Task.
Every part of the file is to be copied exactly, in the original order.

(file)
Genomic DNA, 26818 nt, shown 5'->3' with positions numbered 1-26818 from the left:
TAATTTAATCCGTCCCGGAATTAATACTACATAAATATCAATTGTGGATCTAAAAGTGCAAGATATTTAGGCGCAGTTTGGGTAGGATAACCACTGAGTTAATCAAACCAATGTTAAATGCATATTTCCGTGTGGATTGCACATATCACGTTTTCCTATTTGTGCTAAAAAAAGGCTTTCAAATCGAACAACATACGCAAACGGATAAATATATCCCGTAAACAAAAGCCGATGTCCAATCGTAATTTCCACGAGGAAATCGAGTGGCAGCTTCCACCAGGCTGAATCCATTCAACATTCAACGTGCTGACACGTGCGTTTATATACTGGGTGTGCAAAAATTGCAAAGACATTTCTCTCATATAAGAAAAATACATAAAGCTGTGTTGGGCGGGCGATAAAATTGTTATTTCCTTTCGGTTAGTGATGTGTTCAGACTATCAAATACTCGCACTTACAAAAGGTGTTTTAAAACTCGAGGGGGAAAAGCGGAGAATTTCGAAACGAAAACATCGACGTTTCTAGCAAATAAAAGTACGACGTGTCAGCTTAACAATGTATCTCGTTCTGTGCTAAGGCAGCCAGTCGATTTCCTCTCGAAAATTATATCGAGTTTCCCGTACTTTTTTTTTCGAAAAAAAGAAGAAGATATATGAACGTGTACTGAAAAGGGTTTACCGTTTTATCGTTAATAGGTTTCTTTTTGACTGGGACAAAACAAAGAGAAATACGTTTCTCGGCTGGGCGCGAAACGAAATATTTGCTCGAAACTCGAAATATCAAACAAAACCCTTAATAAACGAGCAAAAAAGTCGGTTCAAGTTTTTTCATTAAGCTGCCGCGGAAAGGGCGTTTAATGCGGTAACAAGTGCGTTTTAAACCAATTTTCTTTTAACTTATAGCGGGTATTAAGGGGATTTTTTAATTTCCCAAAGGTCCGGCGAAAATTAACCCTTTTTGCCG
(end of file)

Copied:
Genomic DNA, 26818 nt, shown 5'->3' with positions numbered 1-26818 from the left:
TAATTTAATCCGTCCCGGAATTAATACTACATAAATATCAATTGTGGATCTAAAAGTGCAAGATATTTAGGCGCAGTTTGGGTAGGATAACCACTGAGTTAATCAAACCAATGTTAAATGCATATTTCCGTGTGGATTGCACATATCACGTTTTCCTATTTGTGCTAAAAAAAGGCTTTCAAATCGAACAACATACGCAAACGGATAAATATATCCCGTAAACAAAAGCCGATGTCCAATCGTAATTTCCACGAGGAAATCGAGTGGCAGCTTCCACCAGGCTGAATCCATTCAACATTCAACGTGCTGACACGTGCGTTTATATACTGGGTGTGCAAAAATTGCAAAGACATTTCTCTCATATAAGAAAAATACATAAAGCTGTGTTGGGCGGGCGATAAAATTGTTATTTCCTTTCGGTTAGTGATGTGTTCAGACTATCAAATACTCGCACTTACAAAAGGTGTTTTAAAACTCGAGGGGGAAAAGCGGAGAATTTCGAAACGAAAACATCGACGTTTCTAGCAAATAAAAGTACGACGTGTCAGCTTAACAATGTATCTCGTTCTGTGCTAAGGCAGCCAGTCGATTTCCTCTCGAAAATTATATCGAGTTTCCCGTACTTTTTTTTTCGAAAAAAAGAAGAAGATATATGAACGTGTACTGAAAAGGGTTTACCGTTTTATCGTTAATAGGTTTCTTTTTGACTGGGACAAAACAAAGAGAAATACGTTTCTCGGCTGGGCGCGAAACGAAATATTTGCTCGAAACTCGAAATATCAAACAAAACCCTTAATAAACGAGCAAAAAAGTCGGTTCAAGTTTTTTCATTAAGCTGCCGCGGAAAGGGCGTTTAATGCGGTAACAAGTGCGTTTTAAACCAATTTTCTTTTAACTTATAGCGGGTATTAAGGGGATTTTTTAATTTCCCAAAGGTCCGGCGAAAATTAACCCTTTTTGCCG